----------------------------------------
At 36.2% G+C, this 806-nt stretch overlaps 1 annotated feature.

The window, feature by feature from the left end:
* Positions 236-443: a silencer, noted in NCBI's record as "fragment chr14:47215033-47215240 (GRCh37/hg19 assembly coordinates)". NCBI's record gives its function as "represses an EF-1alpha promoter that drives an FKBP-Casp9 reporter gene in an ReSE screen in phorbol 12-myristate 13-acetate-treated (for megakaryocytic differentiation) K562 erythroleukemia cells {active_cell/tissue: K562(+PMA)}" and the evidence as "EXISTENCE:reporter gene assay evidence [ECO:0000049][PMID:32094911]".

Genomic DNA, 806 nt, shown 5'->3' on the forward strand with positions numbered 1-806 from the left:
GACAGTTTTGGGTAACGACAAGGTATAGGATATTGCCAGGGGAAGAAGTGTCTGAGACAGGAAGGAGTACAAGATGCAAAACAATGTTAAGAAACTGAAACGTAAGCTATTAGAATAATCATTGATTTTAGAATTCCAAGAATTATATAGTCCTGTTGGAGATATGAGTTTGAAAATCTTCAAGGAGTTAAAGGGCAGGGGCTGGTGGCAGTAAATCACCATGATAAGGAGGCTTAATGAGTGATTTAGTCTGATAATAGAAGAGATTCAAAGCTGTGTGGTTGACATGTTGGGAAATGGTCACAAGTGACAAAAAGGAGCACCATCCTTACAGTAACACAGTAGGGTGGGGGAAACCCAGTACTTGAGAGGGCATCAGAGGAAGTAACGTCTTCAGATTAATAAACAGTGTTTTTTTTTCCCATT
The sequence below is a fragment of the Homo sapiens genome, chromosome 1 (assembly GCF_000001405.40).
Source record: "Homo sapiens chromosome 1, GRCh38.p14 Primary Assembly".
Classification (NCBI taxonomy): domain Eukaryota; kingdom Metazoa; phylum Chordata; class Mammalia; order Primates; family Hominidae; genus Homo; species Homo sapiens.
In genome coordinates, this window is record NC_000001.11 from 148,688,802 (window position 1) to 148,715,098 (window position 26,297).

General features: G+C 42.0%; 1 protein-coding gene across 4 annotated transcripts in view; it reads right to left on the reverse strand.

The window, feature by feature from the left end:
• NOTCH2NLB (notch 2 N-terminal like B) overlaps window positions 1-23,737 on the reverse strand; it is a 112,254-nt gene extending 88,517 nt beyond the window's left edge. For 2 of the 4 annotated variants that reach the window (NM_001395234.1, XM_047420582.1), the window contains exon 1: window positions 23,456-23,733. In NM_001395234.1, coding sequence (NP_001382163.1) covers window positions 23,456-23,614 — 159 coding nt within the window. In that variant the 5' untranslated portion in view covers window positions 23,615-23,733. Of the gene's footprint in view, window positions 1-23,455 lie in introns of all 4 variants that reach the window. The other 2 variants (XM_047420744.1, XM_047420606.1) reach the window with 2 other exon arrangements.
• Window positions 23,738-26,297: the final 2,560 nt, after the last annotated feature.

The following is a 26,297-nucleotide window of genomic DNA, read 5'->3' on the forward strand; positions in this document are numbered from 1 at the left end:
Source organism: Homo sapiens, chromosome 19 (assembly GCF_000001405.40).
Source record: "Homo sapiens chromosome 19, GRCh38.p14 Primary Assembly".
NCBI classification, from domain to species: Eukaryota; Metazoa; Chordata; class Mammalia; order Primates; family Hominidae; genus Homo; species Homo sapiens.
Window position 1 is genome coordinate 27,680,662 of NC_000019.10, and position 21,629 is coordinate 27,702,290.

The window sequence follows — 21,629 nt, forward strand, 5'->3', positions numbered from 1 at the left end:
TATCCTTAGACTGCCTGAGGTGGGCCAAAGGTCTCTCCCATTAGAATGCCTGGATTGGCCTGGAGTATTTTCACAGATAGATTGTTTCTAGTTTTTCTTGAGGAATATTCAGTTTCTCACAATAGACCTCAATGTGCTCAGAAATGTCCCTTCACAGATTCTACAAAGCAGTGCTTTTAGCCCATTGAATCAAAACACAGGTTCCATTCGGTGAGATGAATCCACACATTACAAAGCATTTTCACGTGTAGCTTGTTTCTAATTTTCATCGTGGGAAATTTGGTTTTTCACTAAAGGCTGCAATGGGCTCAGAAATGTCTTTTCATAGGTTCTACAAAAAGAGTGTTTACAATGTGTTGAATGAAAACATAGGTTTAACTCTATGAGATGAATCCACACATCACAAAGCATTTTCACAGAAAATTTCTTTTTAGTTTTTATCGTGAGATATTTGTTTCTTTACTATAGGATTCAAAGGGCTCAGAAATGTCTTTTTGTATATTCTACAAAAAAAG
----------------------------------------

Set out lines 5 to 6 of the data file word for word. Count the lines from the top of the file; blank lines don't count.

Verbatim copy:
GACAGTTTTGGGTAACGACAAGGTATAGGATATTGCCAGGGGAAGAAGTGTCTGAGACAGGAAGGAGTACAAGATGCAAAACAATGTTAAGAAACTGAAACGTAAGCTATTAGAATAATCATTGATTTTAGAATTCCAAGAATTATATAGTCCTGTTGGAGATATGAGTTTGAAAATCTTCAAGGAGTTAAAGGGCAGGGGCTGGTGGCAGTAAATCACCATGATAAGGAGGCTTAATGAGTGATTTAGTCTGATAATAGAAGAGATTCAAAGCTGTGTGGTTGACATGTTGGGAAATGGTCACAAGTGACAAAAAGGAGCACCATCCTTACAGTAACACAGTAGGGTGGGGGAAACCCAGTACTTGAGAGGGCATCAGAGGAAGTAACGTCTTCAGATTAATAAACAGTGTTTTTTTTTCCCATT
The sequence below is a fragment of the Homo sapiens genome, chromosome 1 (assembly GCF_000001405.40).